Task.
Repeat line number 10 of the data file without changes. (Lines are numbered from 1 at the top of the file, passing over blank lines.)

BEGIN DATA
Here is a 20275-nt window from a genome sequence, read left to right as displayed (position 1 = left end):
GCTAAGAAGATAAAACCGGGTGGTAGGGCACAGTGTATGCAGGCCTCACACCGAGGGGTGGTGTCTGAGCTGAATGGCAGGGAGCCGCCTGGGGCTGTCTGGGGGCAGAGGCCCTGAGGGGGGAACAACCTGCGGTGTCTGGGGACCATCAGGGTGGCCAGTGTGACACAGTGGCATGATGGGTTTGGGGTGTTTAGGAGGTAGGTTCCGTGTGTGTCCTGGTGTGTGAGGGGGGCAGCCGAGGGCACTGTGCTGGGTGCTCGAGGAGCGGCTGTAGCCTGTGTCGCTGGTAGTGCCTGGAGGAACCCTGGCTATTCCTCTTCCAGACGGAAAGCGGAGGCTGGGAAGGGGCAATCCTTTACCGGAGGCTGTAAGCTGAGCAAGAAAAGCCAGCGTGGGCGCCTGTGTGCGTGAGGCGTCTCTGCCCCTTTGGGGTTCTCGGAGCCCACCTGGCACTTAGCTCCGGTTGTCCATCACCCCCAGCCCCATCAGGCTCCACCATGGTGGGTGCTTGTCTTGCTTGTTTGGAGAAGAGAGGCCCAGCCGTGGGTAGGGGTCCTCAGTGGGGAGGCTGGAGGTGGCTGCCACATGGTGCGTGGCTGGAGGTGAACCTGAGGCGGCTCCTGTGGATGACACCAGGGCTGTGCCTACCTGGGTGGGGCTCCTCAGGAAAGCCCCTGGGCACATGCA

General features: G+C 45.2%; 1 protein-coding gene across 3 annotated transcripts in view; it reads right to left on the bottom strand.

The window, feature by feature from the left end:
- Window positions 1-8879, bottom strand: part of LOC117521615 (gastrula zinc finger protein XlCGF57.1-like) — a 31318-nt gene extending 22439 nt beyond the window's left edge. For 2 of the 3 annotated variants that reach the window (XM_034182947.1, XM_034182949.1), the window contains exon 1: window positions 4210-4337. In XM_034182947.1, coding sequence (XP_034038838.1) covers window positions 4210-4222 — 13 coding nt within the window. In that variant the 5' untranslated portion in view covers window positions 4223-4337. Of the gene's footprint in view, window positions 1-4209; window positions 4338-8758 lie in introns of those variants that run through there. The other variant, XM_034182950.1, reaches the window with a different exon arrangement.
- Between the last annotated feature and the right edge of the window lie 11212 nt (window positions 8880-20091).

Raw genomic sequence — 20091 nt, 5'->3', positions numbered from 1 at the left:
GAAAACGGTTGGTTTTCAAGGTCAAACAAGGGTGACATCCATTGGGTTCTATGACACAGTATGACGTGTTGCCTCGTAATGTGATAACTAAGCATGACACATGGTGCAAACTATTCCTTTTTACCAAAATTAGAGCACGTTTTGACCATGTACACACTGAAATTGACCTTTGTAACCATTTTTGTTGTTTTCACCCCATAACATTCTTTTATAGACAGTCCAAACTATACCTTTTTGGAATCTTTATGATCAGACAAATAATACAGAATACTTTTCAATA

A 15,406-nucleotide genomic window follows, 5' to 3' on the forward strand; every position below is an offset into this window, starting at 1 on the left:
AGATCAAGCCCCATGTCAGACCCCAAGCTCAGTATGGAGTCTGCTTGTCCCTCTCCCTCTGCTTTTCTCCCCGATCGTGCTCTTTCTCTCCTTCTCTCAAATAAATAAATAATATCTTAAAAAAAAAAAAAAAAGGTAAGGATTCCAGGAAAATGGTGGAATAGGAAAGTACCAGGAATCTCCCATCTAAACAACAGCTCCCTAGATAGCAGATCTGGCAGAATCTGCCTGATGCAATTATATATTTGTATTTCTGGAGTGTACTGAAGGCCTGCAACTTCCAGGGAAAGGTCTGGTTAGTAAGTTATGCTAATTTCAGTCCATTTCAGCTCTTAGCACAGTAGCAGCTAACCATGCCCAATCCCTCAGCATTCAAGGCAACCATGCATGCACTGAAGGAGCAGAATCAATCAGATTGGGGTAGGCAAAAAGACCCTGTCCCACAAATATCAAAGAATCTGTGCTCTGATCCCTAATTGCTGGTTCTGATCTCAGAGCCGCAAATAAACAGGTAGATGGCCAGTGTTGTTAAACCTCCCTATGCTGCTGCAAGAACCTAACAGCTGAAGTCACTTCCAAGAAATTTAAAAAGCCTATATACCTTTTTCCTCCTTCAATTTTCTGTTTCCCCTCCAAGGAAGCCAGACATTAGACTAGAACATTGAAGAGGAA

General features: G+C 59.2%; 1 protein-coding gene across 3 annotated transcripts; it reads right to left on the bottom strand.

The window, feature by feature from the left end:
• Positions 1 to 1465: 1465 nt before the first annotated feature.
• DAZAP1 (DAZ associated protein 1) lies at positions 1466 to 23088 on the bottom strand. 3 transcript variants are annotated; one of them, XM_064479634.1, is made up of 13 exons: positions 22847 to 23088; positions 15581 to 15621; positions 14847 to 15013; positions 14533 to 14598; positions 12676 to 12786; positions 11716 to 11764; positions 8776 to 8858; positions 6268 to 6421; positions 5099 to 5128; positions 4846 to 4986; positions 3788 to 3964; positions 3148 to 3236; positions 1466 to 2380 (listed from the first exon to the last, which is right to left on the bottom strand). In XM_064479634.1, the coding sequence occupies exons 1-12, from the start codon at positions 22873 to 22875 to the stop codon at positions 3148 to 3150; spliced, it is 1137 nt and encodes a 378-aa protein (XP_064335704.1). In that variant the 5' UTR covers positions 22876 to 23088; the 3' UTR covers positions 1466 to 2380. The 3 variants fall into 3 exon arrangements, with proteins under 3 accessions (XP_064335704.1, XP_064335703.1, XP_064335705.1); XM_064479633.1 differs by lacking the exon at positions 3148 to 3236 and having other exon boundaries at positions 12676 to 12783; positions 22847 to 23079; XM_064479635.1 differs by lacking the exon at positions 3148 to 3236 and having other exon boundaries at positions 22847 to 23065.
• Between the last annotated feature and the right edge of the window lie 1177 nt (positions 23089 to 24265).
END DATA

AGATCAAGCCCCATGTCAGACCCCAAGCTCAGTATGGAGTCTGCTTGTCCCTCTCCCTCTGCTTTTCTCCCCGATCGTGCTCTTTCTCTCCTTCTCTCAAATAAATAAATAATATCTTAAAAAAAAAAAAAAAAGGTAAGGATTCCAGGAAAATGGTGGAATAGGAAAGTACCAGGAATCTCCCATCTAAACAACAGCTCCCTAGATAGCAGATCTGGCAGAATCTGCCTGATGCAATTATATATTTGTATTTCTGGAGTGTACTGAAGGCCTGCAACTTCCAGGGAAAGGTCTGGTTAGTAAGTTATGCTAATTTCAGTCCATTTCAGCTCTTAGCACAGTAGCAGCTAACCATGCCCAATCCCTCAGCATTCAAGGCAACCATGCATGCACTGAAGGAGCAGAATCAATCAGATTGGGGTAGGCAAAAAGACCCTGTCCCACAAATATCAAAGAATCTGTGCTCTGATCCCTAATTGCTGGTTCTGATCTCAGAGCCGCAAATAAACAGGTAGATGGCCAGTGTTGTTAAACCTCCCTATGCTGCTGCAAGAACCTAACAGCTGAAGTCACTTCCAAGAAATTTAAAAAGCCTATATACCTTTTTCCTCCTTCAATTTTCTGTTTCCCCTCCAAGGAAGCCAGACATTAGACTAGAACATTGAAGAGGAA